Mutations in isocitrate dehydrogenase 1 and 2 (IDH1/2) occur in a variety of tumor types. Although these mutations are loss-of-function for conversion of isocitrate to α-ketoglutarate, the mutant enzymes greatly increase the production of the proposed oncometabolite, 2-hydroxyglutarate (2-HG). However the full metabolic consequences of IDH1/2 mutation in their heterozygous cellular context have yet to be fully explored. To address this question, we utilized a panel of isogenic cell lines with wild-type IDH1/2 or clinically relevant IDH1/2 mutations and examined the metabolic consequences of IDH mutation using (13)C metabolic flux analysis (MFA).
We observe a dramatic and consistent decrease in the ability of IDH1 mutant cell lines to utilize reductive glutamine metabolism via the carboxylation of α-ketoglutarate back to isocitrate. This was not seen either in IDH2 mutant cell lines or in wild-type cell lines treated with exogenous 2-HG. Consistent with these changes, the IDH1 mutant cell lines, but not IDH2 mutant or 2-HG treated cells, were deficient in the utilization of glutamine for de novo lipogenesis. Similar trends were observed in endogenous, non-engineered IDH1/2 mutant cell lines.
The decrease in reductive carboxylation in the IDH1 mutant cell lines raises the hypothesis that these cells may be more reliant on mitochondrial metabolism. Indeed, IDH1 mutant cells were more sensitive to either treatment with an electron transport chain inhibitor or growth in hypoxia (which also inhibits mitochondrial metabolism).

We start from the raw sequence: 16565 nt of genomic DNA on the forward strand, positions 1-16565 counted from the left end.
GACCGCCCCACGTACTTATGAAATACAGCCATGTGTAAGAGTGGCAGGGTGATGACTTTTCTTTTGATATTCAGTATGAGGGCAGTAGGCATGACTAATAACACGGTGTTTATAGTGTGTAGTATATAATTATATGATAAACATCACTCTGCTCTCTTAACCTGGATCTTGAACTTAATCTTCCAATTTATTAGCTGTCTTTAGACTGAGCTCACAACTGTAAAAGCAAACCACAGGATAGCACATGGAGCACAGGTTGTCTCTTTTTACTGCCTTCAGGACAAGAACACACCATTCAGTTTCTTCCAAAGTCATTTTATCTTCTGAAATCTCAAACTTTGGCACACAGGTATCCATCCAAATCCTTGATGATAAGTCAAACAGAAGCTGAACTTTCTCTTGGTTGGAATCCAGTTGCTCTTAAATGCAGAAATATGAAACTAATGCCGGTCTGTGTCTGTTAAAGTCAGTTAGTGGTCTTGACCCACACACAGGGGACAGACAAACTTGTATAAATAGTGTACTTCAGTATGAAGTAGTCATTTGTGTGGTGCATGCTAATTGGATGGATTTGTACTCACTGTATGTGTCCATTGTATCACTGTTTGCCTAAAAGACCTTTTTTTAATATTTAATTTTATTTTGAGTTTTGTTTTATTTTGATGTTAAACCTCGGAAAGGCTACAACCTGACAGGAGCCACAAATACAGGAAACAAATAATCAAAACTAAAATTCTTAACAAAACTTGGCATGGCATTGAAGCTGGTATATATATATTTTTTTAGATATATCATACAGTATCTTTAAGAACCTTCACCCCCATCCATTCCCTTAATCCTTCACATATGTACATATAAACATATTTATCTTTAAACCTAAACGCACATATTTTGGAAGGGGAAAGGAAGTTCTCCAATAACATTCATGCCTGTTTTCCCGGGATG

These results show heterozygous IDH1 mutation robustly impacts wild-type cellular metabolism in a different manner than IDH2 mutation. Furthermore, these results suggest that IDH1 and IDH2 mutant tumors may be differentially sensitive to inhibitors of specific metabolic pathways.
Citation Information: Mol Cancer Ther 2013;12(11 Suppl):B159.
Citation Format: Alexandra R. Grassian, Seth Parker, Shawn Davidson, Courtney Green, Fallon Lin, Carol Joud-Caldwell, Hong Yin, Franklin Chung, Christopher Straub, Matthew Vander Heiden, Raymond Pagliarini, Christian Metallo. Heterozygous IDH1 mutations modify the citric acid (TCA) cycle metabolism and sensitize cells to inhibition of mitochondrial respiration/oxidative phosphorylation. [abstract]. In: Proceedings of the AACR-NCI-EORTC International Conference: Molecular Targets and Cancer Therapeutics; 2013 Oct 19-23; Boston, MA. Philadelphia (PA): AACR; Mol Cancer Ther 2013;12(11 Suppl):Abstract nr B159.
- Copyright © November 2013, American Association for Cancer Research